ﬁeld*K. More recently, for a localizationB** _{S}* with

*S*a suﬃciently large set of primes, D. Loukanidis and V. K. Murty [LM,Mu] obtained explicit bounds for SL(n, B

*) that depend only on*

_{S}*n*and

*k, not the discriminant.*

There is also interesting literature on bounded generation of other (arithmetic) groups, e.g., [AM,Bar,DV, ER1,ER2,LM,Mu,Ra,Sh,SS, Ta1,Ta2,vdK,Za].

**Acknowledgments.** This paper was written during a visit to the University of
Auckland. I would like to thank the Department of Mathematics of that institution
for its hospitality. I would also like to thank Jason Manning, Lucy Lifschitz, and
Alex Lubotzky for bringing the preprint [CKP] to my attention, and an anonymous
referee for reading the manuscript carefully and providing numerous corrections
and helpful comments.

**2. Preliminaries**

(2.1) **Assumption.** All rings are assumed to have 1, and any subring is assumed
to contain the multiplicative identity element of the base ring. (This is taken to be
part of the deﬁnition of a ring or subring.)

**§****2A. Notation.**

(2.2)**Deﬁnition.** Let*B* be an integral domain.

(1) A subset *S* of *B* is *multiplicative* if *S* is closed under multiplication, and
0*∈/S.*

(2) If*S* is a multiplicative subset of*B, then*
*BS** ^{−1}*=

*b*
*s*

*b∈B, s∈S*

*.*
This is a subring of the quotient ﬁeld of*B.*

As usual, we use *X * to denote the subgroup generated by a subset *X* of a
group *G. In order to conveniently discuss bounded generation, we augment this*
notation with a subscript, as follows.

(2.3) **Deﬁnition.** For any subset*X* of a group*G, and any nonnegative integerr,*
we deﬁne*X ** _{r}*, inductively, by:

*• X *_{0}=*{*1*}*(the identity element of*G).*

*• X ** _{r+1}*=

*X*

_{r}*·*

*X ∪ X*^{−1}*∪ {*1*}*
.

That is, *X ** _{r}* is the set of elements of

*G*that can be written as a word of length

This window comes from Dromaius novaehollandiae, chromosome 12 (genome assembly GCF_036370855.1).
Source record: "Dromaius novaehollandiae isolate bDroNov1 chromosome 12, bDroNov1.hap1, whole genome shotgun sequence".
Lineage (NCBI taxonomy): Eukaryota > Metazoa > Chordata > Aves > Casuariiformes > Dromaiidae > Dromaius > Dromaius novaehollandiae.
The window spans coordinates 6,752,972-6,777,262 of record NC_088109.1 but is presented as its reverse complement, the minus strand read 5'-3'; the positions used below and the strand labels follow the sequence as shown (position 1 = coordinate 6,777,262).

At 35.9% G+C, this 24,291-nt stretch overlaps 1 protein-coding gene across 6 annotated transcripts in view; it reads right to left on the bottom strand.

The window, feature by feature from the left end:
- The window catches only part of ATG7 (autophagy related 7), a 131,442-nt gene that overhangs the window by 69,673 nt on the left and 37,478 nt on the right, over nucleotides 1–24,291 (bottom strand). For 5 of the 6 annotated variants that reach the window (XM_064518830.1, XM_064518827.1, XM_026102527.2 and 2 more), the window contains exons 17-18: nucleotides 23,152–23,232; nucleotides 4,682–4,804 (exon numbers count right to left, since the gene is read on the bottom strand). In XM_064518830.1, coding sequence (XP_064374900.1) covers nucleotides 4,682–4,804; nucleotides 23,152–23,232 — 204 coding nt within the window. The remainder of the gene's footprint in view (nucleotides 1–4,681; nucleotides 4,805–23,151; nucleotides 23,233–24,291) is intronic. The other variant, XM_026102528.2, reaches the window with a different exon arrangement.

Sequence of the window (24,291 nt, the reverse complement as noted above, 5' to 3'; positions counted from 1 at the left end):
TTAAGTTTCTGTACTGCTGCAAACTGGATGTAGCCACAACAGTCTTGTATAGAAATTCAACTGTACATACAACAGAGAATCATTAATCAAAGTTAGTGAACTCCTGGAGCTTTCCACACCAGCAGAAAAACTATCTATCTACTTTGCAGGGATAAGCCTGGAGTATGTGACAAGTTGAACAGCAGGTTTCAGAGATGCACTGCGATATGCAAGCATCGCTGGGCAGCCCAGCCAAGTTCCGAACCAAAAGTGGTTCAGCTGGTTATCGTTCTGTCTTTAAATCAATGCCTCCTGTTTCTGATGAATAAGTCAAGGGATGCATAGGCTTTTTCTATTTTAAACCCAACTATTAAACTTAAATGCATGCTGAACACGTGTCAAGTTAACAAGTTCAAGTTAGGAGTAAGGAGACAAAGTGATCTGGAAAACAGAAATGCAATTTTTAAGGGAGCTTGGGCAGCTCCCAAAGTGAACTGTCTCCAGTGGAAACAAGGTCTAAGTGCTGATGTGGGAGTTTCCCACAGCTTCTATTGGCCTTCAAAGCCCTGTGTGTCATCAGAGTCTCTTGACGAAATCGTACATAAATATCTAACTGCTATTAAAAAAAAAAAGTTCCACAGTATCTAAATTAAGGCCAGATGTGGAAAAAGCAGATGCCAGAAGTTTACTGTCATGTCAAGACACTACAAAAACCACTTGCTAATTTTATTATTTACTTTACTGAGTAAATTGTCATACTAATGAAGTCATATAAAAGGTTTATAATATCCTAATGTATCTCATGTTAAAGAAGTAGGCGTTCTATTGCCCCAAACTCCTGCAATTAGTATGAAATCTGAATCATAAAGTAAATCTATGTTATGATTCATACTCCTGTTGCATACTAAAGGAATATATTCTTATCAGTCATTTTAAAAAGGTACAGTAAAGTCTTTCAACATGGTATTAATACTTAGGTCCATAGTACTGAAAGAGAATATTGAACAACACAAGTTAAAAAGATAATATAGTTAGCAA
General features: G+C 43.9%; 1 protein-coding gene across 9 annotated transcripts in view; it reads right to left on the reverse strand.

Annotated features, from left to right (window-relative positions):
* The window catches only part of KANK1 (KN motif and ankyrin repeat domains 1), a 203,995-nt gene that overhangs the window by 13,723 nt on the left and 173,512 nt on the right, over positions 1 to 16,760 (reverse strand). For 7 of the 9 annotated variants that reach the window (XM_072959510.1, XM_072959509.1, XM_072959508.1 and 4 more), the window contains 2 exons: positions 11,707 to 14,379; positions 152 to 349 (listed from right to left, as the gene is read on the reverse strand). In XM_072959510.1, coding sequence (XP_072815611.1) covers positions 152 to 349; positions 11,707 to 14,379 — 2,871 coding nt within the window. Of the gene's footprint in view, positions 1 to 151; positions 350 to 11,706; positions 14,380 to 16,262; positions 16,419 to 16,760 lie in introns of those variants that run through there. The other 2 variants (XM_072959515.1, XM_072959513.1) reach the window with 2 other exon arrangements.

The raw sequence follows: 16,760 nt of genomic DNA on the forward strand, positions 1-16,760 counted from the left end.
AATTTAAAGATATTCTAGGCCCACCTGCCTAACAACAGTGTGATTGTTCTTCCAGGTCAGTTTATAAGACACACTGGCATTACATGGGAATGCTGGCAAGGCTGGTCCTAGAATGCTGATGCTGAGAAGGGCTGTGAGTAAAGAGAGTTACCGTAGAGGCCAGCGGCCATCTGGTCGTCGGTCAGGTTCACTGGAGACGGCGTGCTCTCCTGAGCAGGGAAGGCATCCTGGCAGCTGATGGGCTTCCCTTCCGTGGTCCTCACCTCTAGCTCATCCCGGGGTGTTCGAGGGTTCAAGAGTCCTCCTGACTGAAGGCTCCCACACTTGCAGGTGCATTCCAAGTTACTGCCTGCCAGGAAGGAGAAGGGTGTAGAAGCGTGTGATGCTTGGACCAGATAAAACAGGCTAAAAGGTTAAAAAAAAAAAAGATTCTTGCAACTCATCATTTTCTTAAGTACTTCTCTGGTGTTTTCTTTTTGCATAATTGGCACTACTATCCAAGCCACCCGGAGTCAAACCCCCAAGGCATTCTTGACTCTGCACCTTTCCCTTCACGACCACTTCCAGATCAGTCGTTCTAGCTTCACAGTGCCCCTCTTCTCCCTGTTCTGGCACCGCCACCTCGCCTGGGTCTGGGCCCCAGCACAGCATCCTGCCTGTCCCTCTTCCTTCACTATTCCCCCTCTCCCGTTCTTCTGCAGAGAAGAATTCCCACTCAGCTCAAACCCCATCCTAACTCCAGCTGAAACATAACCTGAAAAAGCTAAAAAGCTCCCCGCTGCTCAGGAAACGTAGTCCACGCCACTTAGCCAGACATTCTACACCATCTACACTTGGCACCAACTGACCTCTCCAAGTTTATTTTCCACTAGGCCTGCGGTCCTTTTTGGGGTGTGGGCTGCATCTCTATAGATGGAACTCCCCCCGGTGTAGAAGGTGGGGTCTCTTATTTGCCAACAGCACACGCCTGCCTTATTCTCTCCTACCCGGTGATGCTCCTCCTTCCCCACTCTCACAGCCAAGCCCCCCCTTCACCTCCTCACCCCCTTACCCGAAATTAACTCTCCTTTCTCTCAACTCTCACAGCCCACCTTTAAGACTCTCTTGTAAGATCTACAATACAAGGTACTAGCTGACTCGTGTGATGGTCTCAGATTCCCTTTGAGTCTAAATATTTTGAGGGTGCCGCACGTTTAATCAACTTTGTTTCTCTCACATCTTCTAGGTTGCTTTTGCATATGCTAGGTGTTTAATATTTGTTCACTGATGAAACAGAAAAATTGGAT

*≤r*in*X ∪ X** ^{−1}*. Thus,

*X*boundedly generates

*G*if and only if we have

*X*

*=*

_{r}*G,*for some positive integer

*r.*

(2.4) **Notation.** Let *A* be a commutative ring, q be an ideal of *A, and* *n* be a
positive integer.

(1) I* _{n×n}* denotes the

*n×n*identity matrix.

(2) SL(n, A;q) =*{T∈*SL(n, A)*|T* *≡*I* _{n×n}* modq

*}*.

(3) For*a∈A, and 1≤i, j* *≤n*with *i*=*j, we useE** _{i,j}*(a) to denote the

*n×n*

*elementary matrix, such that the only nonzero entry ofE*

*(a)*

_{i,j}*−*I

*is the (i, j) entry, which is*

_{n×n}*a. (We may useE*

*to denote*

_{i,j}*E*

*(1).)*

_{i,j}(4) LU(n,q) =

⎧⎨

⎩*E** _{i,j}*(a)

*a∈*q*,*
1*≤i, j≤n,*

*i*=*j*

⎫⎬

⎭. In other words, LU(n, A) is the set
of all*n×n*elementary matrices, and LU(n,q) = LU(n, A)*∩*SL(n, A;q).

(5) E(n,q) =LU(n,q). Thus, E(n, A) is the subgroup of SL(n, A) generated by the elementary matrices.

(6) LU* ^{}*(n, A;q) is the set of E(n, A)-conjugates of elements of LU(n,q).

(7) E* ^{}*(n, A;q) =LU

*(n, A;q). Thus, E*

^{}*(n, A;q) is the smallest*

^{}*normal*sub- group of E(n, A) that contains LU(n,q).

(8) *W*(q) =

⎧⎨

⎩(a, b)*∈A×A*

(a, b)*≡*(1,0) modq
and

*aA*+*bA*=*A*

⎫⎬

⎭. Note that (a, b)*∈W*(q)
if and only if there exist *c, d* *∈* *A, such that*

*a* *b*
*c* *d*

*∈* SL(n, A;q) [Ba2,
Prop. 1.2(a), p. 283].

(9) *U(*q) is the group of units of*A/*q.

Note that E(n, A) is boundedly generated by elementary matrices if and only if
E(n, A) =LU(n, A)* _{r}*, for some positive integer